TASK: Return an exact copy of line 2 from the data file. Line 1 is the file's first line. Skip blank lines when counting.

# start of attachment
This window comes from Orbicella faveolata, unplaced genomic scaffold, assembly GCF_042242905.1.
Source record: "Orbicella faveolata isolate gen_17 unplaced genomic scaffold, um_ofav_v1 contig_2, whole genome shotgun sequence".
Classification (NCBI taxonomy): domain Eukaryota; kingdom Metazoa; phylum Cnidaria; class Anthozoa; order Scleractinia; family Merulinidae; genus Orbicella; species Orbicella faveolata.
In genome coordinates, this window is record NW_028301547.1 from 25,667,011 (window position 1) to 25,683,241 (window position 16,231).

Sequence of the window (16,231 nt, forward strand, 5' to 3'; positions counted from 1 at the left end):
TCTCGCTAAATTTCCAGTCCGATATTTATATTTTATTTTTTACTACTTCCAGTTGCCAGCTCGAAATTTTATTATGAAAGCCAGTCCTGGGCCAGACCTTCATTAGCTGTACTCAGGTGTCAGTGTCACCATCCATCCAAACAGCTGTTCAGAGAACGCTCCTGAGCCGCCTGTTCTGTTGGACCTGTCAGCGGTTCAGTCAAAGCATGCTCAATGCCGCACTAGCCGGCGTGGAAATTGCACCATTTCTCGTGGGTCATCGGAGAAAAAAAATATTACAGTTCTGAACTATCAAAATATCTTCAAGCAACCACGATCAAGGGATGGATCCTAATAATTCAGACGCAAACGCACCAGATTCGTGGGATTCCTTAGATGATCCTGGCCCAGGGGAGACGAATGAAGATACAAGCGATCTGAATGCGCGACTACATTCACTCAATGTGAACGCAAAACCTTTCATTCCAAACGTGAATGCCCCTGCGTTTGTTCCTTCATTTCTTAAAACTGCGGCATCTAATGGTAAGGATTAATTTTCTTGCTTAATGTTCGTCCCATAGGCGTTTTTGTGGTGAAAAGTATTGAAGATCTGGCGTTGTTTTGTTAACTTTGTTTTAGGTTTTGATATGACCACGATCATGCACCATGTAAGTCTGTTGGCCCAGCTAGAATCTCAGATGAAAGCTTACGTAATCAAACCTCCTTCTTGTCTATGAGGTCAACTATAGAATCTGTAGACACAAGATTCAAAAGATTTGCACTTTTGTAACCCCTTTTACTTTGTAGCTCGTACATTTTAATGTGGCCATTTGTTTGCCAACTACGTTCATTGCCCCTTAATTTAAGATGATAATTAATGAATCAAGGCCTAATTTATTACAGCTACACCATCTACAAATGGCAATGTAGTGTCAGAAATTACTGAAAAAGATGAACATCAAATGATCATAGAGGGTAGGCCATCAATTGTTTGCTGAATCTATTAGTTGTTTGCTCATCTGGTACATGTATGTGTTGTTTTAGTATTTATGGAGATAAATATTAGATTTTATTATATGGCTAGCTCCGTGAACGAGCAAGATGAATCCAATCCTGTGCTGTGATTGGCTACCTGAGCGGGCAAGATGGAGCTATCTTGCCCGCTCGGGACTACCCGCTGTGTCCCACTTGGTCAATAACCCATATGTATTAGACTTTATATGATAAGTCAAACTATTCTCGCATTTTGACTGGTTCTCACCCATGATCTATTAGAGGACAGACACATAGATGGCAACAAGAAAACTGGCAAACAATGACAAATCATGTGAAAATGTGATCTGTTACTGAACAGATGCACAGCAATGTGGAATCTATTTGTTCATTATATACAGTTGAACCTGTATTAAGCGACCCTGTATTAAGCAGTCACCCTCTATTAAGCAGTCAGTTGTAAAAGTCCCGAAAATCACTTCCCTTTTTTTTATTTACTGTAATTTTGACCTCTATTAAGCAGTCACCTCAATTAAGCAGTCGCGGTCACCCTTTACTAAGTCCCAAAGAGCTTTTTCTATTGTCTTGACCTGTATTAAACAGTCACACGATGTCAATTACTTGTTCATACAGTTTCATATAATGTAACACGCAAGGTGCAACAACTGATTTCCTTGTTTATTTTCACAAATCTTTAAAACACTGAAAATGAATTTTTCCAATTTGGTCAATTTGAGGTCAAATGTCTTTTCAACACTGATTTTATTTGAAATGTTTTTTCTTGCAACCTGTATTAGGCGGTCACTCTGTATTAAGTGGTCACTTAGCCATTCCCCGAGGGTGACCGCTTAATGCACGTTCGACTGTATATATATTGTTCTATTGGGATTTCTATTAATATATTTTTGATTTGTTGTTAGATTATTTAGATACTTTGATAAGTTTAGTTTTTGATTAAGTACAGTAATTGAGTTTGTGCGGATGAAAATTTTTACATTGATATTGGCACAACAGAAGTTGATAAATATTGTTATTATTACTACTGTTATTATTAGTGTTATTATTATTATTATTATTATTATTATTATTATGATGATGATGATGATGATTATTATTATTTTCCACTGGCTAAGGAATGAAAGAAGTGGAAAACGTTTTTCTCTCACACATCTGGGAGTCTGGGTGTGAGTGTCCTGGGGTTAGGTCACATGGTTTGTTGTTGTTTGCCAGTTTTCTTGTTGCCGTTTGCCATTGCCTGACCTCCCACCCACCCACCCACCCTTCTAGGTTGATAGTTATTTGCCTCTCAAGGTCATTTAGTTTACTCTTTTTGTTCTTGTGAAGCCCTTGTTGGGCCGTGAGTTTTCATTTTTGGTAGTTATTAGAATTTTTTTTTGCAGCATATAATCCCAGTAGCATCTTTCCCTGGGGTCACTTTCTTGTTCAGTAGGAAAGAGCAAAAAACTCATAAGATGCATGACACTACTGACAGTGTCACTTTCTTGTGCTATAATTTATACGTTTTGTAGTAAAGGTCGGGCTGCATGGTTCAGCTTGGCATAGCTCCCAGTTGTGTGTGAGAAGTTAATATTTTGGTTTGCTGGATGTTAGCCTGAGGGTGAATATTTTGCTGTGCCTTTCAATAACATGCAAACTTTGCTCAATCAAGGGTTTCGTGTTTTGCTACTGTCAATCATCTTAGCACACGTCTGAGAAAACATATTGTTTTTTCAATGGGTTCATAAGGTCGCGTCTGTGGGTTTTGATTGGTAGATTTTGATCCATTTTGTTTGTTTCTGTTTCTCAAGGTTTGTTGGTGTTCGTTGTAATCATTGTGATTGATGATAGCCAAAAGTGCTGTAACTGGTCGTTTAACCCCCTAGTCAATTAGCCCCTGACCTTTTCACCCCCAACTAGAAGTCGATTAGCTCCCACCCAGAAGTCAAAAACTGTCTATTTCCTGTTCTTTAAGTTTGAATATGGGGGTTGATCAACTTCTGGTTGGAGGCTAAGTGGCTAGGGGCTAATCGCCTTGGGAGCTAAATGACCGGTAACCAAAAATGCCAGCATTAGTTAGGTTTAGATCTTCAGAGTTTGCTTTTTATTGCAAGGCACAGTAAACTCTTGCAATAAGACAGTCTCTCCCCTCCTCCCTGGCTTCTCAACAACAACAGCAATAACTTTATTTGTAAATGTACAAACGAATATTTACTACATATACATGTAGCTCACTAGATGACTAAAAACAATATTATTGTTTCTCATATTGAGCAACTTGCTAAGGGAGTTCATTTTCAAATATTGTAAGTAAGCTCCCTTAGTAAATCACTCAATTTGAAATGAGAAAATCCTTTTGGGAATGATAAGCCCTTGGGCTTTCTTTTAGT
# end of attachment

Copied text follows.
Source record: "Orbicella faveolata isolate gen_17 unplaced genomic scaffold, um_ofav_v1 contig_2, whole genome shotgun sequence".